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Saturday 9 March 2013

Cosi fan Tutte at the ETO

Hackney Empire

The English Touring Opera launch their Spring 2013 tour with Cosi Fan Tutte, Mozart's most mysterious, amoral, diaphanous, warm and easy going opera. The cruel symmetries, profound human insights and lunacies, ultra suave music and curious blankness at the heart of it are all the cause of much fascination which make writers and audiences return to it again and again. It can be played for laughs, it can be played for tears - its openness allows it to easily reflect back almost any interpretation that one may have of it.

photos copyright ETO and Robert Workman
Samal Blak's designs are mostly bland, but border on the ugly: the set reminds one of the similarly vanilla ROH Jonathan Miller Cosi with its two large cream panels, against a cream back drop and floor; the addition of crude willow stencils and inelegantly shaped apertures are the only adornment we get on otherwise flat panelling. The libretto makes constant reference to nature and the elements, and there's the intimation of a cycle from day to evening to night to morning again - but the relentless fluorescent beige doesn't allow for any of this to be suggested, and the willow design and flowery dresses do not do enough to suggest the beauty and majesty of natural forces or even the Mediterranean warmth and lightness that floods the score.

To continue briefly along the design aspect of the show: why also is the maid Despina's costume grander and more fetching than her two preening mistresses' relatively tame attire? I'll stop going on about it, but I thought this production really suffered from its boring and ungraceful design.

Laura Mitchell and Anthony Gregory

With so little to look at, and with no surtitles to distract* (a good thing!) the focus was squarely on the acting, which is as it should be, but this is a double edged sword. I found most of the acting quite approximate, as if all the singers were doing impressions of the emotions they were meant to be feeling rather than their actions coming from the necessity of genuine emotion. This was confirmed to me instantly when the cast went to bow and instantly we got relaxed, very natural movement, and genuine smiles and interaction with one another. To do this whilst in character is of course the difficulty and art of acting! Paul Higgins' direction offers a light hearted and unradical view of the work, though Despina is given a bit more depth than usual - her motive for leading the girls astray is that she is embittered by a past wracked by romantic disappointment. She is otherwise sarcastic and rather flippant with her mistresses in the first scene, though by the end does feel genuine regret at her part in matters when the deceit is unveiled. There is no "solution" proferred at the end either - the couples first pair up with their original lovers, then with their new ones, then with their friends and no decision is come to.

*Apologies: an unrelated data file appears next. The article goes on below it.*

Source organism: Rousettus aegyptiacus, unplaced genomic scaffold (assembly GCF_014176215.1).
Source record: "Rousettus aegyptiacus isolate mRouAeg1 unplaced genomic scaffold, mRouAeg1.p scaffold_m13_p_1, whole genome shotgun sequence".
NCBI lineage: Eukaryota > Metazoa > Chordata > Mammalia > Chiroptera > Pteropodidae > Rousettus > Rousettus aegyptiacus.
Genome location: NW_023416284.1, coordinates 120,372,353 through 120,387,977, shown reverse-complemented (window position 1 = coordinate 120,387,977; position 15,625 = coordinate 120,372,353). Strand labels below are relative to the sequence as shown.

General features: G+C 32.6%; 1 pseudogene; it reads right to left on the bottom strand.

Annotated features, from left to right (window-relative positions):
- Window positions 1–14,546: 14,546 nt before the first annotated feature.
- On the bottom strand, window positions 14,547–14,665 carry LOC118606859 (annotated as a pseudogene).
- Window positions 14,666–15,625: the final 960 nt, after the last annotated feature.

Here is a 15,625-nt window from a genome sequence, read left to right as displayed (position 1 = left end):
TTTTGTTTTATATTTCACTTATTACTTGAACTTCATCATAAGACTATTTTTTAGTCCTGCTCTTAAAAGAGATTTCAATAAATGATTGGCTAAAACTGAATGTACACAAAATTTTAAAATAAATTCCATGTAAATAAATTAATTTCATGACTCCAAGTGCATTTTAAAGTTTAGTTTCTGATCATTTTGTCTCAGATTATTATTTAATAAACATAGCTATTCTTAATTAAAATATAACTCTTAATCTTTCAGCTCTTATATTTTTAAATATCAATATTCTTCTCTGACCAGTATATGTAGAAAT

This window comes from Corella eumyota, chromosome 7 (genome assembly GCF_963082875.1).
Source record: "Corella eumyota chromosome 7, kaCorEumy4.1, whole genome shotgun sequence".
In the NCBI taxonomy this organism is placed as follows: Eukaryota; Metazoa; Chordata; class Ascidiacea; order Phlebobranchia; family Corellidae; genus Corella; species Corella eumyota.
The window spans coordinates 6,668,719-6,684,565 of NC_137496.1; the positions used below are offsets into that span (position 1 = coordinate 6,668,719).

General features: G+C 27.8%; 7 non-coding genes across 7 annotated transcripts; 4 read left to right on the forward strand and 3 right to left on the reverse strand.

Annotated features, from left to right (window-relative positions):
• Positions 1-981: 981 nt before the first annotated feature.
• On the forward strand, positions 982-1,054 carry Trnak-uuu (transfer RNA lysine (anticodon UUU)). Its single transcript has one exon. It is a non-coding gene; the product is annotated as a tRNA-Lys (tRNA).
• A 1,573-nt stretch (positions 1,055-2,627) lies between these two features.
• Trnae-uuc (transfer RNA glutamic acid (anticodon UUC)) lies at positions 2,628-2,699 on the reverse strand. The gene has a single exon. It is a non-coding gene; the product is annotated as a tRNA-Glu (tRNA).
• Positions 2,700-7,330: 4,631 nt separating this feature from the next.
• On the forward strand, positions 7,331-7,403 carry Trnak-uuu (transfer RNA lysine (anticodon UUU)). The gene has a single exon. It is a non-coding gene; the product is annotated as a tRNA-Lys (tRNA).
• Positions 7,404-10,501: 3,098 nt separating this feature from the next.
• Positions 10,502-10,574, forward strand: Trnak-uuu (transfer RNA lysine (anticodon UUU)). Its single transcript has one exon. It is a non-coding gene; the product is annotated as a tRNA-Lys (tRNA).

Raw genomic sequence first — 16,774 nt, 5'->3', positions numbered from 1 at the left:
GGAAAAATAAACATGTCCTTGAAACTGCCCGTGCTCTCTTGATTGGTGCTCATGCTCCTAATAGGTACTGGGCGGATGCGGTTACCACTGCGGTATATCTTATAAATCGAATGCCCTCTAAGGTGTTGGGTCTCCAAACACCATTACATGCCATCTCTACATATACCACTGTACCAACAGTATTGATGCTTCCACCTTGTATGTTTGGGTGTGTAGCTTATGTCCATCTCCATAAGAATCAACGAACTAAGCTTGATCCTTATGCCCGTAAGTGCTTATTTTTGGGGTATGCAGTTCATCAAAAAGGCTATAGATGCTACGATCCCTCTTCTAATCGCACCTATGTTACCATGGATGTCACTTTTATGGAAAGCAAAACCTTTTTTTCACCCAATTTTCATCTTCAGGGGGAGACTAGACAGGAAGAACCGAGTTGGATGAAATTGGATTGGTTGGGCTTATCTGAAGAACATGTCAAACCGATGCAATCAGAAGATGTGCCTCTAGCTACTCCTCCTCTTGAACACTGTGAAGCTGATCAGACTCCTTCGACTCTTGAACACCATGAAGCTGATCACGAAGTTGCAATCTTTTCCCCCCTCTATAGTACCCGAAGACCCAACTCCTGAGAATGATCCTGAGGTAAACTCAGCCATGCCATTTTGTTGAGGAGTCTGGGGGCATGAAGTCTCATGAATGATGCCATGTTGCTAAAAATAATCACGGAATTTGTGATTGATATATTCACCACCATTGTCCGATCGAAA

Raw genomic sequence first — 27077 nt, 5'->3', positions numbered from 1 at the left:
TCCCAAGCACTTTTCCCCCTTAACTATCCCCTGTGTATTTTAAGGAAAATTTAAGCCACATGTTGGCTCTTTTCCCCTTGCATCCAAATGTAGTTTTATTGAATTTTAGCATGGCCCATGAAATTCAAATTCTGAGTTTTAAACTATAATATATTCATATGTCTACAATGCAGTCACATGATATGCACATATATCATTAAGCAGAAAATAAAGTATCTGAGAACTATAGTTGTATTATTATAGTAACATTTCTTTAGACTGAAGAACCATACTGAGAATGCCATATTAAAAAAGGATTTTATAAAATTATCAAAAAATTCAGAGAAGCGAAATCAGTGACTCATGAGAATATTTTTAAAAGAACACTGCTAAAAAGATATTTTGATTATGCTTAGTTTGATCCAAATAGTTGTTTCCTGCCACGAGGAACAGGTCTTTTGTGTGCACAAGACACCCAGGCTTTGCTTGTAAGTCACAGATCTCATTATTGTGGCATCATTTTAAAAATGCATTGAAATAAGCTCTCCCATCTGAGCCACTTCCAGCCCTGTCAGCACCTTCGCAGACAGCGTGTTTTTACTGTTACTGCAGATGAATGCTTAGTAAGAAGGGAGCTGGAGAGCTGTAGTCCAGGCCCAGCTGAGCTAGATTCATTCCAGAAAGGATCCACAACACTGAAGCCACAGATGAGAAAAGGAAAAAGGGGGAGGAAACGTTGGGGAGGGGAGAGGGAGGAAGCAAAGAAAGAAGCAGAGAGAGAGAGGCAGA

Vocal honours go to Paula Sides' Despina, with her attractive soubrette timbre, easy fluency of line and ringing top (note that she is not the Despina in the photo above). Fiordiligi is famously virtually impossible to cast entirely adequately even in the biggest houses and Laura Mitchell has a good stab - Her "Per pieta" was  good I thought - the lows almost matching the highs, and with a nice sense of the character's frailty and vulnerability, but her first act aria, "Come scoglio", virtually designed by Mozart to expose an uneven strength of the registers, proved less successful. More worrying throughout was a strong tendency to sing sharp when any force was applied to the chords. Kitty Whately has a more naturally appealing tone and proved more successful in the far less demanding role of Dorabella. The boys' strongly contrasting voices was a nice piece of casting - Anthony Gregory's sweetly sensitive lyric tenor as Ferrando and Toby Girling's less careful, beefier baritone as Guglielmo. The two duets in Act II were vocal highlights, keenly felt by the singers and beautifully accompanied, but the other ensembles were all poorly balanced, each allowing one or two voices to dominate far too much. Don Alfonso gets some of the best arias in the piece, all of very short duration and with the most inspired orchestral accompaniments. Richard Mosley-Evans had the right sort of voice for the role, but sadly got out of time with the pit in every single solo passage.

The highlight of this performance was undoubtedly the contribution from the pit. The overture revealed charming virtuosity from the winds which set the standard for the rest of the evening - nary a note was out of place, and the orchestra, conducted by James Burton, sounded fresh, engaged and unified. The score is cut in Act II.

A slightly disappointing start to the ETO season but you can't win them all and the following evening's Simon Boccanegra was much more convincing.

*sung in English

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